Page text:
5 What is Microfinance It is estimated that approximately 2.5 billion people around the world live in poverty, struggling to survive on less than US$2 a day. Yet for people living in poverty, it’s all they have to provide for the needs of their whole family. Families living in this kind of poverty struggle to afford even the most basic of items. They are unable to afford adequate meals, clean water or an education. They go without proper shelter, transport and even medicine when they are sick. The Solution: Microfinance… Microfinance refers to an array of financial services like loans made available to poor entrepreneurs and small business owners who have no collateral and wouldn’t otherwise qualify for a standard bank loan. Most often, microloans are given to those living in still-developing countries who are working in a variety of different trades, including carpentry, fishing and transportation. The goal of micro financing is to provide individuals with money to invest in themselves or their business to help get them out of poverty. When providing loans, micro financing institutions do not require collateral, but do insist that the loan is repaid within six months to a year.

Helps poor households meet basic needs Protects them against risks. Provides working capital for income generating activities. Provides additional capital for expanding business. Helps in asset creation Provides employment opportunities. Save poor from the trap of money lenders.

7 July 6th 2014 Toronto CANADA

8 Micro Finance & Social Business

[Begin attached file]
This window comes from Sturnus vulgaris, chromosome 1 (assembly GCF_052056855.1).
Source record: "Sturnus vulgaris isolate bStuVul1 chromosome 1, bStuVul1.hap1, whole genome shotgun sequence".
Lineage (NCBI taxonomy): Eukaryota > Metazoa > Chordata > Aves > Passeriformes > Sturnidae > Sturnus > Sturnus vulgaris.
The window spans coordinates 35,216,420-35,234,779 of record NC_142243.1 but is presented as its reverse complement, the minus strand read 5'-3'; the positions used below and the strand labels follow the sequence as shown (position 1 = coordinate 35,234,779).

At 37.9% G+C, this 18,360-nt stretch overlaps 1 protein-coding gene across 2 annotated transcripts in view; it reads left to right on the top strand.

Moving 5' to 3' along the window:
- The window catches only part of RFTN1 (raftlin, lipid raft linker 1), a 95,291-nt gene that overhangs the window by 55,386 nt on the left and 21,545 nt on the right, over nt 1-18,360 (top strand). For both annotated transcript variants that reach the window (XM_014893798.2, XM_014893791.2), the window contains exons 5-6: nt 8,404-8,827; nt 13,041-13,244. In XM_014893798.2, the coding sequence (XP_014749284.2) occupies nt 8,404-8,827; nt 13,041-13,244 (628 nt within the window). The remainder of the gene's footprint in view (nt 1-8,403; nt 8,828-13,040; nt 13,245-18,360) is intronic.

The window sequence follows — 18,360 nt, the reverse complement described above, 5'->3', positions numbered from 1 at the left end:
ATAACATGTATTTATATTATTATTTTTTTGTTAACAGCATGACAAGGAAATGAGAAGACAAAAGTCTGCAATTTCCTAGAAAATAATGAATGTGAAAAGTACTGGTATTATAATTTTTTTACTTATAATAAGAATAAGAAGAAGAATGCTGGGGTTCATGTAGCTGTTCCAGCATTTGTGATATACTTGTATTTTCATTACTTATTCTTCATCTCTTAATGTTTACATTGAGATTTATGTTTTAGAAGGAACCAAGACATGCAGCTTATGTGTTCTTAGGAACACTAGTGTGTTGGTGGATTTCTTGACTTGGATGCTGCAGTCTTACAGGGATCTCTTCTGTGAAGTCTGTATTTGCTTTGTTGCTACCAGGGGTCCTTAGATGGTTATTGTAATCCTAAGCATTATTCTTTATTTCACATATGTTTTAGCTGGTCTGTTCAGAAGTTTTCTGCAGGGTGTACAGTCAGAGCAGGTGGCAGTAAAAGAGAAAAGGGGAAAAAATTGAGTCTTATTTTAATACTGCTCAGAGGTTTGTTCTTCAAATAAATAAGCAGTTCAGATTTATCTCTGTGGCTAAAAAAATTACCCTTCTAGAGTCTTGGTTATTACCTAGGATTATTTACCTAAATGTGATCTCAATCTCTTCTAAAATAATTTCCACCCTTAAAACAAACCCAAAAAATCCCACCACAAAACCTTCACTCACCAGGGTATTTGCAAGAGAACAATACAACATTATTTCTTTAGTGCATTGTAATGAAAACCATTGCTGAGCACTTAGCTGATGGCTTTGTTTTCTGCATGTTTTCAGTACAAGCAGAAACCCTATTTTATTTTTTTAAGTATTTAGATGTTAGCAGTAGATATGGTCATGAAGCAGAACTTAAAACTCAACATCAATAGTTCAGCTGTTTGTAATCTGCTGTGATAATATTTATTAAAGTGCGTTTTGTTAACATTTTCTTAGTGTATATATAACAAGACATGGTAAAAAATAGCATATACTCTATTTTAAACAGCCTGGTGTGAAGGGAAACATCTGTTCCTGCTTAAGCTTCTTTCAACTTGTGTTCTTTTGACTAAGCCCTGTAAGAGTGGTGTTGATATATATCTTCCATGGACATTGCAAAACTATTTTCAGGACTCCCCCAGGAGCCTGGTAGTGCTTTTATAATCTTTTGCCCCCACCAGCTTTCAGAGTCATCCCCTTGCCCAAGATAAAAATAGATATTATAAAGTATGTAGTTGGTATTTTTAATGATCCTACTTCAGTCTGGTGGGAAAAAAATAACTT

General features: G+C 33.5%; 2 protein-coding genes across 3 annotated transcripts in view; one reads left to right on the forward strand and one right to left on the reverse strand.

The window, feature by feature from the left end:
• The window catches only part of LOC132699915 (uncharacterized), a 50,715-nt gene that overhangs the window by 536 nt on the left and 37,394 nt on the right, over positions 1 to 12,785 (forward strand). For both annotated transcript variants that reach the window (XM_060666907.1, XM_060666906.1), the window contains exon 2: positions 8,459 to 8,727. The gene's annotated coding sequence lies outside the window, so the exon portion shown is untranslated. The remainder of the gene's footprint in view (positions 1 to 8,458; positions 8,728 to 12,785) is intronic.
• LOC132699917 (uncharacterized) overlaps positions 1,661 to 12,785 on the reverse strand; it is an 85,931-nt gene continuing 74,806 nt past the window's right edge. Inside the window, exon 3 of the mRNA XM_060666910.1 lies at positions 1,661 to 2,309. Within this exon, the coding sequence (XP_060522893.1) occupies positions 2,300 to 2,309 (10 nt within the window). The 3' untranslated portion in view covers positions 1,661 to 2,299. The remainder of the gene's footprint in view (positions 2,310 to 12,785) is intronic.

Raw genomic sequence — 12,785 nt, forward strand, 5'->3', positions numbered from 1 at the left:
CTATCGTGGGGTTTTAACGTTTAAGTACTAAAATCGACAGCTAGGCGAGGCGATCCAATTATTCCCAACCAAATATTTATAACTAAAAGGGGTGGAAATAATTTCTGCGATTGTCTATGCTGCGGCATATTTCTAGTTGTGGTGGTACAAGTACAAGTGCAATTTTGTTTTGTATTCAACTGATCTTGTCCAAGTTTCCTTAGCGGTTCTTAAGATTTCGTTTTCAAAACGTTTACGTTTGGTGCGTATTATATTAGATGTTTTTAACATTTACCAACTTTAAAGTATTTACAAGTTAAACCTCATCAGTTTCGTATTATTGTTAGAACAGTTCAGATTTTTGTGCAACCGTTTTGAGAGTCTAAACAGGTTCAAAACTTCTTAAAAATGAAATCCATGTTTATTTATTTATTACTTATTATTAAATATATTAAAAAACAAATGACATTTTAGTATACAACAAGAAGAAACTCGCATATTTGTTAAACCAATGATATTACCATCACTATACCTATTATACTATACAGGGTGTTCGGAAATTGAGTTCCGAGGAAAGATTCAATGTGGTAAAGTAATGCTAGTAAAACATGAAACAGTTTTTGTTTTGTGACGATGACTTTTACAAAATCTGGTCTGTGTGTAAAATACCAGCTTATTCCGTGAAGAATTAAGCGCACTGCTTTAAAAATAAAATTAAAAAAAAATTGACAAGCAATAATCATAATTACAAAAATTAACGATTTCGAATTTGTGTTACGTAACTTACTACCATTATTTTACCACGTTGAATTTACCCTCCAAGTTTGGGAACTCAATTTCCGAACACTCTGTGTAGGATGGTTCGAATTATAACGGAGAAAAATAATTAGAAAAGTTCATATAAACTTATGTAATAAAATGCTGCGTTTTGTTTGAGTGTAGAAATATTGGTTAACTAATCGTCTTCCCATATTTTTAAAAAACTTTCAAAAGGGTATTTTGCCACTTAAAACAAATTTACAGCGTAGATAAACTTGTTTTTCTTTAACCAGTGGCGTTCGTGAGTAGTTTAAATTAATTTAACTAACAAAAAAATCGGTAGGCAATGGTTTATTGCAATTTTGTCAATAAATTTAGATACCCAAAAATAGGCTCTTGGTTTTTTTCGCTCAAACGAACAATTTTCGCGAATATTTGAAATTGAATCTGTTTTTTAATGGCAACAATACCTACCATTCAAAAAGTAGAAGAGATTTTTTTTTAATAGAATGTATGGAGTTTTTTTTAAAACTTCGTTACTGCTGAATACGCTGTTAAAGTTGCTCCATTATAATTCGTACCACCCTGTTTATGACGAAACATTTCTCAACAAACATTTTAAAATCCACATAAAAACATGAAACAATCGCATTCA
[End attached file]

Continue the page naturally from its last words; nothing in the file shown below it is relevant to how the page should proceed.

A reflection on the topic by Mr. Binod Chaudhary

9 Microfinance "Lasting peace cannot be achieved unless large population groups find ways in which to break out of poverty„ Prof. Mohammed Yunus

10 Microfinance Financial source no collateral needed Focus on the poor
Grameen Bank Financial source no collateral needed Focus on the poor 2 main models Relationship based model Clear definition of poor Maximum 20 % (int. avg. 30) Lending groups Strong decentralized structure Real money (M1) Microfinance is a source of financial service for entrepreneurs and small businesses lacking access to banking and related services. The two main mechanisms for the delivery of financial services to such clients are: (1) relationship-based banking for individual entrepreneurs and small businesses; and (2) group-based models, where several entrepreneurs come together to apply for loans and other services as a group. Yunus’ grameen bank has put a very clear focus through decentralized structures on reaching out to the really needed.

11 History Nepali Micro Finance